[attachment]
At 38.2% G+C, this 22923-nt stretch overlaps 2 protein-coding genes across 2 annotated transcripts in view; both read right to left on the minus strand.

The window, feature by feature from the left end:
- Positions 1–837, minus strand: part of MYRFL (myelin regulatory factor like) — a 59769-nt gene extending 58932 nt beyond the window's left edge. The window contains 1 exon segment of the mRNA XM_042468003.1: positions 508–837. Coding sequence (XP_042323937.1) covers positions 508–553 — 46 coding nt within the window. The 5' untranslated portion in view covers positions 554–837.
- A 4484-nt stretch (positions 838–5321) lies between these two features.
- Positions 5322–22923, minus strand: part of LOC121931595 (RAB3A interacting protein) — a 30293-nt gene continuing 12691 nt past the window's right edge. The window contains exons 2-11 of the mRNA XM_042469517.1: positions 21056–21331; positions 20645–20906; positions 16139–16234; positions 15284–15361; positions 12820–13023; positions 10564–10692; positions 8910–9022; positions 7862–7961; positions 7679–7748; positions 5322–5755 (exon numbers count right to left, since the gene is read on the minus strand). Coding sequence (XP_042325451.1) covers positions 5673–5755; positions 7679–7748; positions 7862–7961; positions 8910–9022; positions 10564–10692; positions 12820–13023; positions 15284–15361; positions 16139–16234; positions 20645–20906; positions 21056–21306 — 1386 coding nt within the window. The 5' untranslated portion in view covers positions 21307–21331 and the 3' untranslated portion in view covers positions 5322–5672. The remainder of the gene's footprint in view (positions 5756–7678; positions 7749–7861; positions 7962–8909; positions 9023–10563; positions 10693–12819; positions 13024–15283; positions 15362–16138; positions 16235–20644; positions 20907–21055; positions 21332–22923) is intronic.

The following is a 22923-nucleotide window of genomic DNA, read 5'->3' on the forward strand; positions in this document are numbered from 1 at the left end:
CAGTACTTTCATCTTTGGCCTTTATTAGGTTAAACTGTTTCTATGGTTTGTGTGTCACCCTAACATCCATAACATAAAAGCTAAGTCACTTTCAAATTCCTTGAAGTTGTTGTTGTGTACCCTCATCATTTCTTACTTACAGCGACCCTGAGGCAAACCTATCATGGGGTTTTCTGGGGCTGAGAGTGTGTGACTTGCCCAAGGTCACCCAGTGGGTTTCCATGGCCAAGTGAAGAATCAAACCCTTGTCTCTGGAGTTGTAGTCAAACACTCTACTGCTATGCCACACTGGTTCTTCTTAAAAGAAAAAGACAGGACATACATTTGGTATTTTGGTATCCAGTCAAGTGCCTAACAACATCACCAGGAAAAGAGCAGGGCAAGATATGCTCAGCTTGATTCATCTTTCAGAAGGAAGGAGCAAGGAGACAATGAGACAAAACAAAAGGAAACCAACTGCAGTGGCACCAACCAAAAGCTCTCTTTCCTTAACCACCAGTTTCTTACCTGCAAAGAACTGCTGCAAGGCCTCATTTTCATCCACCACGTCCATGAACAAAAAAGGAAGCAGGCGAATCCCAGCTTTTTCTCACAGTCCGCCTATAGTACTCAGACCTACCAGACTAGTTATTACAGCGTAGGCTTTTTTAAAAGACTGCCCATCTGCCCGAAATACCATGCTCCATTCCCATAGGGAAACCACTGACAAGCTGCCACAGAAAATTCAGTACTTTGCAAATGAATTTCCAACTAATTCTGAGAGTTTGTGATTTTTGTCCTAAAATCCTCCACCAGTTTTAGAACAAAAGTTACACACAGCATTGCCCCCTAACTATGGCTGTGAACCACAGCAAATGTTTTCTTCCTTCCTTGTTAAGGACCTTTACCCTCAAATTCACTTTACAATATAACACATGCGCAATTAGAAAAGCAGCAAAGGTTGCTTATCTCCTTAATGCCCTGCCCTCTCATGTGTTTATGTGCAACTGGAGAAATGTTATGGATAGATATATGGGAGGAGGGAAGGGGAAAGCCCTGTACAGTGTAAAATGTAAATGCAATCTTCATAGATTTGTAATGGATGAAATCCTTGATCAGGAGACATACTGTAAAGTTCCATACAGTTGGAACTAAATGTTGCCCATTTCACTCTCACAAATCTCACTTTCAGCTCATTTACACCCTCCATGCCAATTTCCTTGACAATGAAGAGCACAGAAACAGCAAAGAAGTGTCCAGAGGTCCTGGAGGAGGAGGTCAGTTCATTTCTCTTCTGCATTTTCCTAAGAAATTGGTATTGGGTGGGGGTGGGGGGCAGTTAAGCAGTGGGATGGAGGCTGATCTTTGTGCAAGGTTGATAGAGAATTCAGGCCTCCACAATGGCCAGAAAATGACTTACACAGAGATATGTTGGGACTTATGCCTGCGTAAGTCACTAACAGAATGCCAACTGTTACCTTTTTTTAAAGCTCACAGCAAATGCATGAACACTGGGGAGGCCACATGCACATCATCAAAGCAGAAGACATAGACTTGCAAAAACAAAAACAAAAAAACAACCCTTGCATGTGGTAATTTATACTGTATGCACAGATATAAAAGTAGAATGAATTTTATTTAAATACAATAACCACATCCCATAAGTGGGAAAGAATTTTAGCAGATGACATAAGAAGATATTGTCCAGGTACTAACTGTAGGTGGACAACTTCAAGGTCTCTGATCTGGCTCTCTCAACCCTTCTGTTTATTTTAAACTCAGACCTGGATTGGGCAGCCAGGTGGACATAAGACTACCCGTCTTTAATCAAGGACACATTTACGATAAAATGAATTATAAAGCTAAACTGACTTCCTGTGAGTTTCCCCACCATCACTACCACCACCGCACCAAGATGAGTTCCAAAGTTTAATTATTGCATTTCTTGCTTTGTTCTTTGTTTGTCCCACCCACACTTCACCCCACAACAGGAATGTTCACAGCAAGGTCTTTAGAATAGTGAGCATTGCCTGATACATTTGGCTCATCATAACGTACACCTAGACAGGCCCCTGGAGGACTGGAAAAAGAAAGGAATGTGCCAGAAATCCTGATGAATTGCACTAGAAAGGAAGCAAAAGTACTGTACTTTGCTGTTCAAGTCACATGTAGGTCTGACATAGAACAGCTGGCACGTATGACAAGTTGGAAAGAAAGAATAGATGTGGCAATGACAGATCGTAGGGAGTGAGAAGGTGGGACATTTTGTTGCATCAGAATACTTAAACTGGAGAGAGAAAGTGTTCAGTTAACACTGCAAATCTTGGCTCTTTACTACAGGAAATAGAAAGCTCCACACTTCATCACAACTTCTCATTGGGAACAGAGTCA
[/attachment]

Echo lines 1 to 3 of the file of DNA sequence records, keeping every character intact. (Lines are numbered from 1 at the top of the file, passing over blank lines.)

At 38.2% G+C, this 22923-nt stretch overlaps 2 protein-coding genes across 2 annotated transcripts in view; both read right to left on the minus strand.

The window, feature by feature from the left end:
- Positions 1–837, minus strand: part of MYRFL (myelin regulatory factor like) — a 59769-nt gene extending 58932 nt beyond the window's left edge. The window contains 1 exon segment of the mRNA XM_042468003.1: positions 508–837. Coding sequence (XP_042323937.1) covers positions 508–553 — 46 coding nt within the window. The 5' untranslated portion in view covers positions 554–837.